Posted By Joshua Keating Friday, January 4, 2013 - 4:28 PM
ForeignPolicy.com is getting a little more .ru traffic today, since the Russian media seems to have picked up on Ian Bremmer's list of the world's most powerful people. The Eurasia Group president's tongue-in-cheek post on the organization's FP blog, The Call, lists "nobody" as the world's most powerful person -- no surprise to regular Bremmer readers -- and Russian President Vladimir Putin at No. 2. But Bremmer's write-up isn't exactly complimentary:
Foreign Policy magazine names Putin as most influential politician
A regular issue of the magazine, which carries a list of ratings of persons who determine ways for the development of the present-day world, appeared on sale on Friday.
Of course, there are a few things that aren't right about this. It wasn't "Foreign Policy," but one FP blogger, it's not an annual feature, and the item did not appear in the print magazine. Plus, the writer conveniently leaves out Bremmer's not-so-flattering reason for putting Putin on the list.
In a prompt commentary, Director of the Moscow-based Socioeconomic and Political Research Institute Professor Dmitry Badovsky has said he believes
Russian analysts believe the American foreign policy now has to take what they call ‘the long-term Putin factor’ into account.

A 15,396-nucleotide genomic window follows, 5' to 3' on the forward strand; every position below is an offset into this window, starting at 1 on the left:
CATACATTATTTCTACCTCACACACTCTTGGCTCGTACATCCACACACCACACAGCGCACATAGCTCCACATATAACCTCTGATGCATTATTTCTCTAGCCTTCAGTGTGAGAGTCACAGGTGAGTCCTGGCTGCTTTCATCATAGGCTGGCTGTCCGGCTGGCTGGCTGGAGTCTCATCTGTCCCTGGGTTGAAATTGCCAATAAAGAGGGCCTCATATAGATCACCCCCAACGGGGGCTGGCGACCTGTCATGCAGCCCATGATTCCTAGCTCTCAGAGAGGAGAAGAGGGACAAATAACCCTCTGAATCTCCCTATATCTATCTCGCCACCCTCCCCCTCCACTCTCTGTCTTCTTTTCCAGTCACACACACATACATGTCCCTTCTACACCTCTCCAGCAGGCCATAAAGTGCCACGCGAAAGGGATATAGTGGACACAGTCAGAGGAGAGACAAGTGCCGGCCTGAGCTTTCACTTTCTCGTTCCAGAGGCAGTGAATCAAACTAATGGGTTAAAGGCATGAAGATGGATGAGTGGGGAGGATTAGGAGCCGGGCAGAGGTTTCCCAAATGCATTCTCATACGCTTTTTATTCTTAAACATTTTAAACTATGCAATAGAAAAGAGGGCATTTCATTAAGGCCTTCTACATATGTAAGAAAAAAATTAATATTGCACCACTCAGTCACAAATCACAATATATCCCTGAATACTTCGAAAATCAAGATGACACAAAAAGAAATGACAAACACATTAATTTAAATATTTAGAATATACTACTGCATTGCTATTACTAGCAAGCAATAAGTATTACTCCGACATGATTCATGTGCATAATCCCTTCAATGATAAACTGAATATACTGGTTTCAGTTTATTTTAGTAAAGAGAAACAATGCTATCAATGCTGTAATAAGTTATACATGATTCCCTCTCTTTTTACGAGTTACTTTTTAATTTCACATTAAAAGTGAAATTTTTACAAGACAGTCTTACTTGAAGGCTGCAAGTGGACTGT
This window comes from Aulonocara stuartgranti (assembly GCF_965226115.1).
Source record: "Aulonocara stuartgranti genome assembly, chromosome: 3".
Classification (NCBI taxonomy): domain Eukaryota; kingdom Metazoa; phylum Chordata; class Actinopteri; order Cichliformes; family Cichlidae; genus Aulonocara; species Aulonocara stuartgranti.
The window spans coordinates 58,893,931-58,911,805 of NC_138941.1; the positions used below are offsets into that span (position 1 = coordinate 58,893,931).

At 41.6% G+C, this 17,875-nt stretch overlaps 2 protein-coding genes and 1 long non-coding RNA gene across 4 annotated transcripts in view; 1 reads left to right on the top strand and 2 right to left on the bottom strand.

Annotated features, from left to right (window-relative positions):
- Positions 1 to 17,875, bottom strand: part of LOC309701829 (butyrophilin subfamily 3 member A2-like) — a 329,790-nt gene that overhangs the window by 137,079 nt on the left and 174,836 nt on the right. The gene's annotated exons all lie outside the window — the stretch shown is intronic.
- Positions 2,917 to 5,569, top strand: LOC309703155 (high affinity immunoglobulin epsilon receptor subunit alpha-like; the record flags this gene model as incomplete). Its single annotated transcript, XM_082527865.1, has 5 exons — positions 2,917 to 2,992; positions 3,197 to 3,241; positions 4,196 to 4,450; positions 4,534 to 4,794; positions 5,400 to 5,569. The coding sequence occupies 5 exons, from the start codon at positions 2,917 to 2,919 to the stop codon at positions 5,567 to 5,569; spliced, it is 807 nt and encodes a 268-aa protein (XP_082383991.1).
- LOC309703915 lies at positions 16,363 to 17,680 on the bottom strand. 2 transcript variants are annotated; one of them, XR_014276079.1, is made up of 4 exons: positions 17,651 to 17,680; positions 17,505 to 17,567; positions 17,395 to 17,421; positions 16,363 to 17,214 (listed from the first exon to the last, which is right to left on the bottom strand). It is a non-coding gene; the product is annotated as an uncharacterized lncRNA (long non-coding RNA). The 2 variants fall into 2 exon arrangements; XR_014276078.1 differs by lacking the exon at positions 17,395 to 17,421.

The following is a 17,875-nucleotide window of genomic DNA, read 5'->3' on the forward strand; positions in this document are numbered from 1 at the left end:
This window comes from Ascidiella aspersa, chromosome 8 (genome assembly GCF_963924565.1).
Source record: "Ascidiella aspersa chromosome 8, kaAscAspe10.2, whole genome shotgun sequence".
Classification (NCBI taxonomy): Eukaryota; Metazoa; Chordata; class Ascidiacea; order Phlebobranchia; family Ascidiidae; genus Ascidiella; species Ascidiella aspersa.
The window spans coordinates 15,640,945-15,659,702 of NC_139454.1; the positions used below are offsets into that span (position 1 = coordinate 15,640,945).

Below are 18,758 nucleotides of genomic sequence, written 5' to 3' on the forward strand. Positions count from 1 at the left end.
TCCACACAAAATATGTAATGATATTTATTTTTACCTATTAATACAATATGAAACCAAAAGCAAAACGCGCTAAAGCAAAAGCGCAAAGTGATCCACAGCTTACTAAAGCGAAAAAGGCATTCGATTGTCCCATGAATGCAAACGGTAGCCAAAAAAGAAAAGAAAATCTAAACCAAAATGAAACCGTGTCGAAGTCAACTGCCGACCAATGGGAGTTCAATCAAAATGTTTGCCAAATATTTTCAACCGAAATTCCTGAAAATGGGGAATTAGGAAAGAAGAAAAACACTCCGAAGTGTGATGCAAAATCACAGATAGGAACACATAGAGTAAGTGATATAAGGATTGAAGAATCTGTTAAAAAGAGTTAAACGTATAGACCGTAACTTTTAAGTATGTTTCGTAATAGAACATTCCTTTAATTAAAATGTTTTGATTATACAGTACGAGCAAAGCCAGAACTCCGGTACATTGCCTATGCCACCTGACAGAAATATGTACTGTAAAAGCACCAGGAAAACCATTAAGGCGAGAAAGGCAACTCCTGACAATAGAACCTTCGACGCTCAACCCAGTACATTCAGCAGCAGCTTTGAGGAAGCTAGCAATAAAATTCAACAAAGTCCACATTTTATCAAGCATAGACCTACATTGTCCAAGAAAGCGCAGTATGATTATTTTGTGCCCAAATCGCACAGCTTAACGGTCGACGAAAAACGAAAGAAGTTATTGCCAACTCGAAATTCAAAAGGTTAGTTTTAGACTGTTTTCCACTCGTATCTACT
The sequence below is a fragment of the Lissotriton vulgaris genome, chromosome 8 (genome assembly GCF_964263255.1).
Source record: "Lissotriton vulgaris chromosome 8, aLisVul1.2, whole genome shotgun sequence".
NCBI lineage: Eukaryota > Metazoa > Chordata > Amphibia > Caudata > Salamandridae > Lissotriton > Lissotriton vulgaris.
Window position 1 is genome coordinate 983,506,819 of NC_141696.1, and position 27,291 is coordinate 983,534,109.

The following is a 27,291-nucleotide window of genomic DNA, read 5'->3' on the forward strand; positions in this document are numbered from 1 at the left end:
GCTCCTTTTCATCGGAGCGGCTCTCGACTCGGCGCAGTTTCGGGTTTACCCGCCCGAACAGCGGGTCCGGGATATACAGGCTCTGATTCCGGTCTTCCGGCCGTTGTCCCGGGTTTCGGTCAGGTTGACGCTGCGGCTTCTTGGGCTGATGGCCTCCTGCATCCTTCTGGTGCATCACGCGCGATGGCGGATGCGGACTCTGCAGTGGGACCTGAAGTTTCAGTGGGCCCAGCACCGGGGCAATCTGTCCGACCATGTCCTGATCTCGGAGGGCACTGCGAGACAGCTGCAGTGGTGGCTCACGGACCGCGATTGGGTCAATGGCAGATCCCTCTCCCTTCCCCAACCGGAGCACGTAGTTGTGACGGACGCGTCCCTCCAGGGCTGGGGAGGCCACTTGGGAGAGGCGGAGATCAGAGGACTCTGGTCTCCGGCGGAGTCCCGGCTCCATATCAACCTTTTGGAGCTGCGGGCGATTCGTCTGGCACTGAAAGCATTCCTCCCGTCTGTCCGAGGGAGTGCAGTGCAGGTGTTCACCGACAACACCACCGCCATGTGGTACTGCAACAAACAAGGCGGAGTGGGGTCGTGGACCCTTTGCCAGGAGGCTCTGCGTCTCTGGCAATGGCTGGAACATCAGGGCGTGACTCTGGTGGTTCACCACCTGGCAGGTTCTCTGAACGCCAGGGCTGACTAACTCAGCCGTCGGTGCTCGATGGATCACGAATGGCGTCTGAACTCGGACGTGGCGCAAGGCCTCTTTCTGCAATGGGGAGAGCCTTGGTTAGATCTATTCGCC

Head of the Politology Department of Moscow’s High Economic School Professor Leonid Polyakov spoke about this in
Right, we'd never put a non-American at the top of any list.
To their credit, Russian state-sponsored broadcaster RT got the story right, specifying that it was Eurasia Group, not FP, that came up with the list.
Some backlash to the initial coverage has already started. Leonid Storch, blogger from the independent and often critical Echo Moskvy radio station, actually looked at the website, saw the original context of the ranking, and pronounced all the hype around the list "overcooked" and the result of the media's "inability to verify information and overconfidence in the printed word."
Perhaps, though it's hardly a problem unique to Russia.